Wednesday, July 09, 2008

Atheists who willingly defend misleading language are a pox

Two weeks ago, I blogged about the latest Pew Research Poll on American religious beliefs, noting this absurdity, among other things:
Americans are so religiously and metaphysically STUPID, on average, that one out of five Americans who claim to be religiously unaffiliated and atheist claim to also believe in a divinity. Half of agnostics in that group make the same claim. ...

Hey, idiots. If you believe something, you can’t agnostic about it!

But, all is not well in atheist land.

Apparently, some people, some atheists, want to defend the use of misleading language, specifically, the illogical phrase “agnostic theism.” It’s a bad enough phrase in general, but in response to a blog post, and an original story, that both talked about “theism,” “agnosticism” and “atheism” all as belief states, it’s off-putting to say the least.

Said people also either did not read the linked story, or else did not see that “agnosticism” was clearly talking about a belief state, not factual/empirical/evidentiary knowledge.

So, to them, db0, Adrian and Austin, I reply:
I stand by the original post, and I stand by saying that you’re using misleading language. You, too, Austin.

It’s clear that I, and the NYTimes linked story (did YOU ever look at that, db, if we want to talk about following links) were talking about beliefs (or, my alternative phrase, influenced by Dan Dennett, of “metaphysical stances,”) all along, and not knowledge.

So, Austin, I never conflated the two. In a follow-up comment on my blog post, I said, if you can get Bob Carroll of The Skeptic’s Dictionary to prove me wrong, I’d listen.

Well, I went ahead and did my own research:
First, in hardcopy, my “Dictionary of Philosophy and Religion," by William L. Reese, says this under “agnosticism”:
It is usually applied, however, principally, to suspension of belief with respect to God. (Emphasis added.)

Now, Bob Carroll does use the word “knowledge,” but as subordinate to “belief”:
Agnosticism is the position of believing that knowledge of the existence or non-existence of God is impossible.

Note the definition is about belief, again.

Nothing about knowledge, empirical evidence, etc. That’s why I said I’ve never conflated belief and knowledge; in making reference to metaphysical states, I've been referring to belief all the time.

Ditto on the Pew poll.

And, per that definition, let me rephrase my original critique”

Phrases like “agnostic theism” or “theistic agnosticism” in that both the governing noun and the adjective talk about states of belief, or metaphysical stances, to use my phrase ...


You have incompatible belief states being smashed together.

I don't care if “agnostic theism” has 5,000 Google hits, either. I don’t even care if there’s a website called (No, I refuse to give it a hyperlink.)

That’s just further proof of the Pew poll. And, beyond that, neither Reese nor Carroll use either that phrase or “theistic agnosticism.”

And, as I said earlier, Austin, I don’t even care if you’re the atheism “guide” for

Thank doorknob there’s only 5,000 deluded Google hits, too. (Even more fortunately, the equally oxymoronic “theistic agnosticism” has less than 500 hits.)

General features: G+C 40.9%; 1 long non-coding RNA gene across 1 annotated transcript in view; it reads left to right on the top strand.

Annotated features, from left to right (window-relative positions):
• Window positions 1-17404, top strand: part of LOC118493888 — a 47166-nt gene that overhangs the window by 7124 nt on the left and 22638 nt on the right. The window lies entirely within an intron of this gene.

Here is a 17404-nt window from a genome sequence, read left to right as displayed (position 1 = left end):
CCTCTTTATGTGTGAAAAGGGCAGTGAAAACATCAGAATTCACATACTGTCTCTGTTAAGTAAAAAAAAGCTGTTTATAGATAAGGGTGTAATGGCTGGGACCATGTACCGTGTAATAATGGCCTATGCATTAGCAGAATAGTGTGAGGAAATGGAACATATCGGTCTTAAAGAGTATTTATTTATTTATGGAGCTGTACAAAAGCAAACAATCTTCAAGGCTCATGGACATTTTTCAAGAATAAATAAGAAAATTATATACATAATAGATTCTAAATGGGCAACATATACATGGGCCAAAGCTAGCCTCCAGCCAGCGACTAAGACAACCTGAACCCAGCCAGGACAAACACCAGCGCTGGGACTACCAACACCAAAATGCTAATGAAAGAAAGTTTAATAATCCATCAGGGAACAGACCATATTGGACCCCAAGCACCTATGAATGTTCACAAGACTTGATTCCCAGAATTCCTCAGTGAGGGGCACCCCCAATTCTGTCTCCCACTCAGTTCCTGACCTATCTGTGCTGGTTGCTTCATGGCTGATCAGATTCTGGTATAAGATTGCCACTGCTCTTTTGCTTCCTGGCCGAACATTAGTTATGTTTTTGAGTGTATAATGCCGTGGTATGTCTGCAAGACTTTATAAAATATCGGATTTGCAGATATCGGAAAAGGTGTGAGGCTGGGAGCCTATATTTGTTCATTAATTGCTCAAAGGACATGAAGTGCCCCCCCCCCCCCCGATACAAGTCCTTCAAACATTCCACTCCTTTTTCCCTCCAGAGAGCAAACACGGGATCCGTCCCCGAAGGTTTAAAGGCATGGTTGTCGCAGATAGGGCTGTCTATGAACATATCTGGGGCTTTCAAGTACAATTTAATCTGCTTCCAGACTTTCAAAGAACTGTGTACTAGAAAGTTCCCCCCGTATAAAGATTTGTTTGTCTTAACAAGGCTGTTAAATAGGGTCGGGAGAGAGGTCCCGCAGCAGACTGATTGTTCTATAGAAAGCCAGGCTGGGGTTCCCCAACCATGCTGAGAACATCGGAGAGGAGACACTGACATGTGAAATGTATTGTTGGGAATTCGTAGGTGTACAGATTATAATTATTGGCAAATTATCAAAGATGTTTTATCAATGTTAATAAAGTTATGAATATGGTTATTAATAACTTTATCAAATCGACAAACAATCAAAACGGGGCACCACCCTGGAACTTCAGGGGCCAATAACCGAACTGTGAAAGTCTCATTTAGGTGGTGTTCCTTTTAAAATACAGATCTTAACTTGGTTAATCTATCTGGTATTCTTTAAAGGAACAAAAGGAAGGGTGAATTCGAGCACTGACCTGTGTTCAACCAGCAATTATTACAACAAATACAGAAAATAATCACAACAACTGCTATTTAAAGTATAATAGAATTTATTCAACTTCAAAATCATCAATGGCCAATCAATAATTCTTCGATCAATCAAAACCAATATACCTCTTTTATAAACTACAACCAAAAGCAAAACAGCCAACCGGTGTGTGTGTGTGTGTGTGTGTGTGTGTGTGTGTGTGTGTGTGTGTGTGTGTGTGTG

Next, to tackle this linguistic oxymoron from another angle, let me go to a comment I made on the original post:
Re the Wiki link on agnostic theism that (db0) posts, let’s carefully analyze the English language used here.

“Theism” is the noun. Nouns always take precedence over adjectives like “agnostic.”

For example, you can have simple noun-verb, or N-V, sentences. You cannot have a noun-adjective, or N-Adj, sentence.

The reverse also holds true. You CANNOT be an agnostic, as a primary belief state, and modify it with “theistic,” either.

Let me explain this once more, in terms of color (or colour).

There's a difference between “reddish-orange” and “orangish-red.” And db0 started talking about reddish-orange, then posted a link to orangish-red.

But I will get beyond that

As for db0’s implication that many people in the UK may understand “atheism” to mean “irreligious,” well, then obviously a bunch of people in the UK are as stupid as they are here. Maybe the equivalent of Pew should poll them. And, I’ll call irreligious people in the UK who call themselves “atheists” idiots, too, db0. Give me e-mail addresses, and I'll even e-mail them that.

Ditto for agnostics using misleading language, or atheists who abet them.

And, as for db0 criticising me (spelled the UK way as a grace note), well, instead, he should have taken my article as it read and corrected stupid people on his and Adrian’s side of the pond.

And, per that definition, let me rephrase my original critique of all of you:

Phrases like “agnostic theism” or “theistic agnosticism” in that both the governing noun and the adjective talk about states of belief, or metaphysical stances, to use my phrase ...


Merriam-Webster also agrees with me on the use of “agnosticism.”, especially in its first listed definition, agrees as well.

Wittgenstein would be turning over in his grave, if he could.

If I were dead, and could turn over in my grave, I definitely would, too. Db and Austin, I am still angry at both of you for criticizing my use of agnostic, when both of you are wrong.

Also, as I e-mailed Austin, I stand by my psychological observation that “agnostic theism” is an attempt to give an intellectual gloss to theistic beliefs.

And, Adrian or anyone else who, after accepting the apology I offered to db, still wants to delink my blog because I criticize your use of language?

Be my guest.

And no, I don’t expect any of you gents, nor others who may be reading your blog posts commenting about mine, to apologize, or apologise, for using imprecise, and yes, misleading, language.


Per the old saying, “More’s the pity.”

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